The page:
Starting Jan. 1, Hawaii-based Marines will have to be 21 to smoke — or they could face state and Marine Corps penalties
.In an administrative message released today, Marine Corps Deputy Commandant for Manpower and Reserve Affairs Lt. Gen. Mark Brilakis announced the Corps would cooperate with a new Hawaii law that raises the minimum age to use or purchase tobacco products from 18 to 21. The law, signed in June, is intended to stop people from becoming habitual smokers.
Hawaii officials have told media outlets that 99 percent of people who smoke start the habit before age 21.Brilakis said he was directing all stores aboard Marine Corps installations in Hawaii to stop selling tobacco products, including smokeless tobacco and electronic smoking devices, to anyone under 21. Marine Corps and Navy personnel and dependents, as well as other family members, guests and base residents, will be expected to comply with the new law, Brilakis said.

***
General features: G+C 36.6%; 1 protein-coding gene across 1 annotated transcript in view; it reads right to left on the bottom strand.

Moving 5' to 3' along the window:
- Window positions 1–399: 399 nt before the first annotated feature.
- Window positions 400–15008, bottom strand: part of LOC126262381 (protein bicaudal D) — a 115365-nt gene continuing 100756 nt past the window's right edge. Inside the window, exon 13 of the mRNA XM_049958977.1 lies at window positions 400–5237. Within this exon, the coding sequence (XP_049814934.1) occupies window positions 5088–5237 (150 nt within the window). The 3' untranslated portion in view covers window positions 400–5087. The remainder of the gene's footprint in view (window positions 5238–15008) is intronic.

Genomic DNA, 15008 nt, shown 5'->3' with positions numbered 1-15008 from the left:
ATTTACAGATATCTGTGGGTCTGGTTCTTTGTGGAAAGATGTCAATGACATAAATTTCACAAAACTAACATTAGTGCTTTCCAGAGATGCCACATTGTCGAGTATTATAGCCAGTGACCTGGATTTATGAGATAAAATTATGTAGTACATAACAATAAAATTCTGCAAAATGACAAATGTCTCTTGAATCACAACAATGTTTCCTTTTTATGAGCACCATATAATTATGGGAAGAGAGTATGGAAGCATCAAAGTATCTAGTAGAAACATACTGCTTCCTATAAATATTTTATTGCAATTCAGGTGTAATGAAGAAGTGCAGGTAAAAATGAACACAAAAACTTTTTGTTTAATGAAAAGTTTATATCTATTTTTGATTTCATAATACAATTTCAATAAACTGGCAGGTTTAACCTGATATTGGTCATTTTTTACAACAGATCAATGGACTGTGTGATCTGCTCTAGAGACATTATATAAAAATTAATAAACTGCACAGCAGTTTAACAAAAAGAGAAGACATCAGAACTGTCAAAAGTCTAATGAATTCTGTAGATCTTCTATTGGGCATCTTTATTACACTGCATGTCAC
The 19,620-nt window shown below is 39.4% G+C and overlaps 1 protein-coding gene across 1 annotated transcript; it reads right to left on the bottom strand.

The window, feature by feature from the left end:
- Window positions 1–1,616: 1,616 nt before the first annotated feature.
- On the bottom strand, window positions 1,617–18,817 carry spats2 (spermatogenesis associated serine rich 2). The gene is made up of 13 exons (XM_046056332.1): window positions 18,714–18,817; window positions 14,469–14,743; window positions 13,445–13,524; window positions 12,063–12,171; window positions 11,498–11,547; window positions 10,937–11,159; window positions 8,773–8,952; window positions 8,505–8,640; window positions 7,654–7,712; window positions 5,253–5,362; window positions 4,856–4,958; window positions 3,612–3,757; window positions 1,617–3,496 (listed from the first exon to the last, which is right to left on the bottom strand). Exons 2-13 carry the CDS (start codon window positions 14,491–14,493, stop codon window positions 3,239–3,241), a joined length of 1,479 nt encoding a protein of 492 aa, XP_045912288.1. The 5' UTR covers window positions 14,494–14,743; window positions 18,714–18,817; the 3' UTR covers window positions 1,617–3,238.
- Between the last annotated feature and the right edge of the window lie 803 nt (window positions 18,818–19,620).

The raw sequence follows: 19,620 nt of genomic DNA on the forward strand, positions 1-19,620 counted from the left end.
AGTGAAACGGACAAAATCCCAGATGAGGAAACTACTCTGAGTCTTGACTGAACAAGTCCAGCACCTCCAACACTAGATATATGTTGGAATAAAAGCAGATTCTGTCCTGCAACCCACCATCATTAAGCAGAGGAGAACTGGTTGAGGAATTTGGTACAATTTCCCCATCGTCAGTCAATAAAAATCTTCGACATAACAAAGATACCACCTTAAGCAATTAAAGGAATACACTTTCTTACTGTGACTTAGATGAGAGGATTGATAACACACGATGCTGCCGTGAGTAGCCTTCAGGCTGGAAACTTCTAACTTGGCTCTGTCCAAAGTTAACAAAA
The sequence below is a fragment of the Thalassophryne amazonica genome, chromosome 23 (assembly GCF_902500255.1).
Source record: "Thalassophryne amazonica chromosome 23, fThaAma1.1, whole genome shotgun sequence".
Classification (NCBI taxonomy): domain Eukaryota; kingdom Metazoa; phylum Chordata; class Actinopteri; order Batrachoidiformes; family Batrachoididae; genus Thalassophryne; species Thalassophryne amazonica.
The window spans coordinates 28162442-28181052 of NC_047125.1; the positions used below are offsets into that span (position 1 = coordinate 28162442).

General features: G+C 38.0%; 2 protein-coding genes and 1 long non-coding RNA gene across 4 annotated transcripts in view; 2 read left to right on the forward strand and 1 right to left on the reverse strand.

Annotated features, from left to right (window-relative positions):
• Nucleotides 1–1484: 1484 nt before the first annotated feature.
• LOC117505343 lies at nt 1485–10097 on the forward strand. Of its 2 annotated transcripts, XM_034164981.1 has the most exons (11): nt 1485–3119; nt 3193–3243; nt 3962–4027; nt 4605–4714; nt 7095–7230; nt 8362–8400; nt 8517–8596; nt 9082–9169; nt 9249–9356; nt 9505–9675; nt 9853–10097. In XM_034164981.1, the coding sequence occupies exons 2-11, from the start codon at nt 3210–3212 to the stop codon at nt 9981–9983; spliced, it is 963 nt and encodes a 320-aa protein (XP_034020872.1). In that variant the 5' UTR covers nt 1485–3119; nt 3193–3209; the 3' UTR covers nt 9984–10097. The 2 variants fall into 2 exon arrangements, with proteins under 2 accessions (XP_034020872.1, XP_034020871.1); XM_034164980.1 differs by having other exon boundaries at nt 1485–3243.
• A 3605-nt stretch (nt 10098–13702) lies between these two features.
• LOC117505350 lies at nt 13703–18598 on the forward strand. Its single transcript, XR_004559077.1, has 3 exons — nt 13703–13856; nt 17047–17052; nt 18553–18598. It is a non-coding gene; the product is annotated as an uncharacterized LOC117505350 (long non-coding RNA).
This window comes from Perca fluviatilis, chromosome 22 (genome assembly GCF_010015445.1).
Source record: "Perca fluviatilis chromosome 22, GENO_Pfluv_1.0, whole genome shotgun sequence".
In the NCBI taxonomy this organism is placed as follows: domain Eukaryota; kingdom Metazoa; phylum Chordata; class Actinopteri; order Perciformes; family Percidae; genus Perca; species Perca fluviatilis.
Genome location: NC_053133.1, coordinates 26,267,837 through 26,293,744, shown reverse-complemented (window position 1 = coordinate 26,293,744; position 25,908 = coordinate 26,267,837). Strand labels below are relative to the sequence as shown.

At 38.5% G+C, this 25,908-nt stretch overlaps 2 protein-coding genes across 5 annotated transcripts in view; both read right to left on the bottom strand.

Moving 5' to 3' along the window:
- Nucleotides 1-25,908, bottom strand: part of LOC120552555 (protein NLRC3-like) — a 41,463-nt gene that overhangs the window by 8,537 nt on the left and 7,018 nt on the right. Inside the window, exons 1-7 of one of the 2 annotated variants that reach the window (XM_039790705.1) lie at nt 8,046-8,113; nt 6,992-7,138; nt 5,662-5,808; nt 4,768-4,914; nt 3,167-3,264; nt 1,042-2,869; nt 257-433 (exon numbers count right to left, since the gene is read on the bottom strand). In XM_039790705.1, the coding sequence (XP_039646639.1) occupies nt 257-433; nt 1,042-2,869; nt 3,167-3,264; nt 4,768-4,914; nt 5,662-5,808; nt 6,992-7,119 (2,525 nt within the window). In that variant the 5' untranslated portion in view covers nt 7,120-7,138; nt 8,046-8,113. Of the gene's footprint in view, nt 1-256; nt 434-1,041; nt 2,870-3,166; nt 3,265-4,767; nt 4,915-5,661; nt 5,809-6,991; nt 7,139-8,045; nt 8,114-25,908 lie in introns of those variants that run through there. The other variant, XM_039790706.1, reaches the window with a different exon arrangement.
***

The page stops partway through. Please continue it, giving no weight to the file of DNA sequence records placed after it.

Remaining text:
This is the kind of petty asshattery that drives so many service members away.
Young troops and Marines can endure hazards and privations, separation from their loved ones, and the risks of combat.
But here we have the Marines simply making their lives more difficult.
Understand, on board Marine Corps installations, the Hawaiian state law has no force. It’s federal property. Had the senior leadership had a lick of common sense, they would have simply left the age to purchase or use tobacco products at 18.
Indeed, back in the 1990s, when Fort Bliss, Texas saw an uptick of soldiers having alcohol related incidents because troops under 21 were simply going a couple miles south into Mexico, the base commander didn’t put Mexico off limits. He simply lowered the on base drinking age to 18.